We sought to quantify plasma high sensitivity cardiac troponin (hs-cTnT) levels, their determinants, and their associations with left ventricular (LV) myocardial deformation in adult survivors of childhood acute leukaemias.
Methods and Results
One hundred adult survivors (57 males) of childhood acute leukaemias, aged 24.1±4.2 years, and 42 age-matched controls (26 males) were studied. Plasma cTnT was determined using a highly sensitive assay. Genotyping of NAD(P)H oxidase and multidrug resistance protein polymorphisms was performed. Left ventricular function was assessed by conventional, three-dimensional, and speckle tracking echocardiography. The medians (interquartile range) of hs-cTnT in male and female survivors were 4.9 (4.2 to 7.2) ng/L and 1.0 (1.0 to 3.5) ng/L, respectively. Nineteen survivors (13 males, 6 females) (19%) had elevated hs-cTnT (>95th centile of controls). Compared to those without elevated hs-TnT levels, these subjects had received larger cumulative anthracycline dose and were more likely to have leukaemic relapse, stem cell transplant, and cardiac irradiation. Their LV systolic and early diastolic myocardial velocities, isovolumic acceleration, and systolic longitudinal strain rate were significantly lower. Survivors having CT/TT at CYBA rs4673 had higher hs-cTnT levels than those with CC genotype. Functionally, increased hs-cTnT levels were associated with worse LV longitudinal systolic strain and systolic and diastolic strain rates.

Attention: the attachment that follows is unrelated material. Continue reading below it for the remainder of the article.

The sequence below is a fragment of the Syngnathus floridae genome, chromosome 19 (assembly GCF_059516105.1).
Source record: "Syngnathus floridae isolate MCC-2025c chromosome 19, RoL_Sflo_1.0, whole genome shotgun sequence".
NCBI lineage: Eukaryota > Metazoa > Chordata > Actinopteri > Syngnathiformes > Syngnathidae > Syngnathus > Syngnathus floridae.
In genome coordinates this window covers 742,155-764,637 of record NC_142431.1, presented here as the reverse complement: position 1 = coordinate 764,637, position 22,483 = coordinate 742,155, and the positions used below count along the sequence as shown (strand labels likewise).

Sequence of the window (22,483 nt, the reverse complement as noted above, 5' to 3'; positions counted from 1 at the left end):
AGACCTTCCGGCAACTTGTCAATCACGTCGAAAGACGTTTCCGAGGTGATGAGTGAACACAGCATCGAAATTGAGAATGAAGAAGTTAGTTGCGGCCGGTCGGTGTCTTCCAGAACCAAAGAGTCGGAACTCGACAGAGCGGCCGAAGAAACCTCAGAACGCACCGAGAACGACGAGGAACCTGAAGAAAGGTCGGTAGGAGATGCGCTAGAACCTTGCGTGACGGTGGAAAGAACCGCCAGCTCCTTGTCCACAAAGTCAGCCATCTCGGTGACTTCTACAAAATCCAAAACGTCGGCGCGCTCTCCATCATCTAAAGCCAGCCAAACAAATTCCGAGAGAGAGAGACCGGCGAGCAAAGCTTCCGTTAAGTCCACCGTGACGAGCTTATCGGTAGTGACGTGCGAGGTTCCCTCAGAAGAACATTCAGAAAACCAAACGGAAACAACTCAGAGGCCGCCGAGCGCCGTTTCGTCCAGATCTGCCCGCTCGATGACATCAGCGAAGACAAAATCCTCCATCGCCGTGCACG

Increased hs-cTnT levels occur in a significant proportion of adult survivors of childhood acute leukaemias and are associated with larger cumulative anthracycline dose received, history of leukaemic relapse, stem cell transplant, and cardiac irradiation, genetic variants in free radical metabolism, and worse LV myocardial deformation.
Citation: Cheung Y-f, Yu W, Cheuk DK-l, Cheng FW-t, Yang JY-k, Yau JP-w, et al. (2013) Plasma High Sensitivity Troponin T Levels in Adult Survivors of Childhood Leukaemias: Determinants and Associations with Cardiac Function. PLoS ONE 8(10): e77063. https://doi.org/10.1371/journal.pone.0077063
Editor: Antonio Perez-Martinez, Hospital Infantil Universitario Niño Jesús, Spain
Received: April 16, 2013; Accepted: August 28, 2013; Published: October 21, 2013
Copyright: © 2013 Cheung et al. This is an open-access article distributed under the terms of the Creative Commons Attribution License, which permits unrestricted use, distribution, and reproduction in any medium, provided the original author and source are credited.
Funding: Children’s Cancer Foundation (Hong Kong). The funders had no role in study design, data collection and analysis, decision to publish, or preparation of the manuscript.
Competing interests: The authors have declared that no competing interests exist.
Survival of children with haematological malignancies has increased significantly with improved medical care and incorporation of anthracyclines into chemotherapy protocols . With the population of adult survivors growing, recent long term follow-up series of childhood cancer survivors have further reaffirmed cardiovascular disorders as important causes of late morbidity and mortality , . Identification of markers of early myocardial damage would facilitate stratification of patients into groups at varying risk of cardiac injury, which has implications on long term management. This is especially relevant as predisposition to anthracycline-induced cardiac damage, genetic and otherwise –, varies among patients.